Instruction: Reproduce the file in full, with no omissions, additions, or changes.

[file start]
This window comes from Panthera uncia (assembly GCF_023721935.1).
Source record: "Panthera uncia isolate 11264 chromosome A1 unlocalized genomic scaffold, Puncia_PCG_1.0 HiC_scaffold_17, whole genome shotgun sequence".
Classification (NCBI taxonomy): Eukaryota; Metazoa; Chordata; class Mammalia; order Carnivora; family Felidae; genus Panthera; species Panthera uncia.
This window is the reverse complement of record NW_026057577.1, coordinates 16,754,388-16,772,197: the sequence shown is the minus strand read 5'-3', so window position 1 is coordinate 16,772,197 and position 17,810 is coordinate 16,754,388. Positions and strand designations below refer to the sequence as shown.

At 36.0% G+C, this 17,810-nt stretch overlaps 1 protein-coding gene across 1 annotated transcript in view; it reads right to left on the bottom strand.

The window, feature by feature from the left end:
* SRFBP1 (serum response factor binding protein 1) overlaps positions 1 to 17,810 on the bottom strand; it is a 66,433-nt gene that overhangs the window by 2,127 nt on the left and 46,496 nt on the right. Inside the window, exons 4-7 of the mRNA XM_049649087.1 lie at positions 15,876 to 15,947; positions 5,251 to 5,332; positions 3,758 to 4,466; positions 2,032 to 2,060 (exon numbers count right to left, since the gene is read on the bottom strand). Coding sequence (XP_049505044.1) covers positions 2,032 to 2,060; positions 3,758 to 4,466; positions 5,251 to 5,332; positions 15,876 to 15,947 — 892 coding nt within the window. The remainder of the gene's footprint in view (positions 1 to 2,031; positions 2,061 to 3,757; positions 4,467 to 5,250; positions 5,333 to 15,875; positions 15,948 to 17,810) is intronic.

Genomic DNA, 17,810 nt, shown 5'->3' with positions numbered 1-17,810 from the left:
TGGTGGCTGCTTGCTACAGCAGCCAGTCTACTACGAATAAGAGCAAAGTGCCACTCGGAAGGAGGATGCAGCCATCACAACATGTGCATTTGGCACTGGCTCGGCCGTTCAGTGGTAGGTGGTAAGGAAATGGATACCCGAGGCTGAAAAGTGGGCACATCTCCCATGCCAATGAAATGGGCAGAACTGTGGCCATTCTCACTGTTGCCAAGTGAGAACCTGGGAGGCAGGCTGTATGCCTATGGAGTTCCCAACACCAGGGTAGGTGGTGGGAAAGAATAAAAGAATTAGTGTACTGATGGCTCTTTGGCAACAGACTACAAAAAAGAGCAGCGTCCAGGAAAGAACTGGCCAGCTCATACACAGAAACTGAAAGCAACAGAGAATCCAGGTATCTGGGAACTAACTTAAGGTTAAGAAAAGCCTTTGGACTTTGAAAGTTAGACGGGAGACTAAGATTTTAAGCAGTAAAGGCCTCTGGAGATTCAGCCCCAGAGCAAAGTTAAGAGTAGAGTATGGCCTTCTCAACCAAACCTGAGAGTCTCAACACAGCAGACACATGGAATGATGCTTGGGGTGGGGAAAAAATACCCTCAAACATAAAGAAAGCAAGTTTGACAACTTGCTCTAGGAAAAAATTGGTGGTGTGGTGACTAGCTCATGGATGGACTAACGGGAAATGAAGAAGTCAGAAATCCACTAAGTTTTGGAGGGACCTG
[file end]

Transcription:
This window comes from Panthera uncia (assembly GCF_023721935.1).
Source record: "Panthera uncia isolate 11264 chromosome A1 unlocalized genomic scaffold, Puncia_PCG_1.0 HiC_scaffold_17, whole genome shotgun sequence".
Classification (NCBI taxonomy): Eukaryota; Metazoa; Chordata; class Mammalia; order Carnivora; family Felidae; genus Panthera; species Panthera uncia.
This window is the reverse complement of record NW_026057577.1, coordinates 16,754,388-16,772,197: the sequence shown is the minus strand read 5'-3', so window position 1 is coordinate 16,772,197 and position 17,810 is coordinate 16,754,388. Positions and strand designations below refer to the sequence as shown.

At 36.0% G+C, this 17,810-nt stretch overlaps 1 protein-coding gene across 1 annotated transcript in view; it reads right to left on the bottom strand.

The window, feature by feature from the left end:
* SRFBP1 (serum response factor binding protein 1) overlaps positions 1 to 17,810 on the bottom strand; it is a 66,433-nt gene that overhangs the window by 2,127 nt on the left and 46,496 nt on the right. Inside the window, exons 4-7 of the mRNA XM_049649087.1 lie at positions 15,876 to 15,947; positions 5,251 to 5,332; positions 3,758 to 4,466; positions 2,032 to 2,060 (exon numbers count right to left, since the gene is read on the bottom strand). Coding sequence (XP_049505044.1) covers positions 2,032 to 2,060; positions 3,758 to 4,466; positions 5,251 to 5,332; positions 15,876 to 15,947 — 892 coding nt within the window. The remainder of the gene's footprint in view (positions 1 to 2,031; positions 2,061 to 3,757; positions 4,467 to 5,250; positions 5,333 to 15,875; positions 15,948 to 17,810) is intronic.

Genomic DNA, 17,810 nt, shown 5'->3' with positions numbered 1-17,810 from the left:
TGGTGGCTGCTTGCTACAGCAGCCAGTCTACTACGAATAAGAGCAAAGTGCCACTCGGAAGGAGGATGCAGCCATCACAACATGTGCATTTGGCACTGGCTCGGCCGTTCAGTGGTAGGTGGTAAGGAAATGGATACCCGAGGCTGAAAAGTGGGCACATCTCCCATGCCAATGAAATGGGCAGAACTGTGGCCATTCTCACTGTTGCCAAGTGAGAACCTGGGAGGCAGGCTGTATGCCTATGGAGTTCCCAACACCAGGGTAGGTGGTGGGAAAGAATAAAAGAATTAGTGTACTGATGGCTCTTTGGCAACAGACTACAAAAAAGAGCAGCGTCCAGGAAAGAACTGGCCAGCTCATACACAGAAACTGAAAGCAACAGAGAATCCAGGTATCTGGGAACTAACTTAAGGTTAAGAAAAGCCTTTGGACTTTGAAAGTTAGACGGGAGACTAAGATTTTAAGCAGTAAAGGCCTCTGGAGATTCAGCCCCAGAGCAAAGTTAAGAGTAGAGTATGGCCTTCTCAACCAAACCTGAGAGTCTCAACACAGCAGACACATGGAATGATGCTTGGGGTGGGGAAAAAATACCCTCAAACATAAAGAAAGCAAGTTTGACAACTTGCTCTAGGAAAAAATTGGTGGTGTGGTGACTAGCTCATGGATGGACTAACGGGAAATGAAGAAGTCAGAAATCCACTAAGTTTTGGAGGGACCTG